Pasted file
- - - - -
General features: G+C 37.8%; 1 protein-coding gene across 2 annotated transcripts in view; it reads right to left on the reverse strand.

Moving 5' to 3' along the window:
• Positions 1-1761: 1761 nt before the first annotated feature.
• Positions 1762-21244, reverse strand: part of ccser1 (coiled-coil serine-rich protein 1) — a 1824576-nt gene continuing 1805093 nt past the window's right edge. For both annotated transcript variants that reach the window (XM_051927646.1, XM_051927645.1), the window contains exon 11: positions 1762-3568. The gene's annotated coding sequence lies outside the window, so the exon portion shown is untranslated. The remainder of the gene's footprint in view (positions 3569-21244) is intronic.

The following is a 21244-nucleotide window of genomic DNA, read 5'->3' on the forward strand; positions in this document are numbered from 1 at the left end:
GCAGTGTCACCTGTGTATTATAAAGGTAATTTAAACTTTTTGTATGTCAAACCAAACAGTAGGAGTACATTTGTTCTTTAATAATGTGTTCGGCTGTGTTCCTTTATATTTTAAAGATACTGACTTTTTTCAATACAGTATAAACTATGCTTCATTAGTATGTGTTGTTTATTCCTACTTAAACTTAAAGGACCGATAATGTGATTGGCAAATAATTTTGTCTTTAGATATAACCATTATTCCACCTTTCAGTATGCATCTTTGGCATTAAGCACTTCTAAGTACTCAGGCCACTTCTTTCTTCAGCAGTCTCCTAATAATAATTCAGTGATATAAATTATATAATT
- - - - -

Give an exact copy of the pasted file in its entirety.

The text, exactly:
General features: G+C 37.8%; 1 protein-coding gene across 2 annotated transcripts in view; it reads right to left on the reverse strand.

Moving 5' to 3' along the window:
• Positions 1-1761: 1761 nt before the first annotated feature.
• Positions 1762-21244, reverse strand: part of ccser1 (coiled-coil serine-rich protein 1) — a 1824576-nt gene continuing 1805093 nt past the window's right edge. For both annotated transcript variants that reach the window (XM_051927646.1, XM_051927645.1), the window contains exon 11: positions 1762-3568. The gene's annotated coding sequence lies outside the window, so the exon portion shown is untranslated. The remainder of the gene's footprint in view (positions 3569-21244) is intronic.

The following is a 21244-nucleotide window of genomic DNA, read 5'->3' on the forward strand; positions in this document are numbered from 1 at the left end:
GCAGTGTCACCTGTGTATTATAAAGGTAATTTAAACTTTTTGTATGTCAAACCAAACAGTAGGAGTACATTTGTTCTTTAATAATGTGTTCGGCTGTGTTCCTTTATATTTTAAAGATACTGACTTTTTTCAATACAGTATAAACTATGCTTCATTAGTATGTGTTGTTTATTCCTACTTAAACTTAAAGGACCGATAATGTGATTGGCAAATAATTTTGTCTTTAGATATAACCATTATTCCACCTTTCAGTATGCATCTTTGGCATTAAGCACTTCTAAGTACTCAGGCCACTTCTTTCTTCAGCAGTCTCCTAATAATAATTCAGTGATATAAATTATATAATT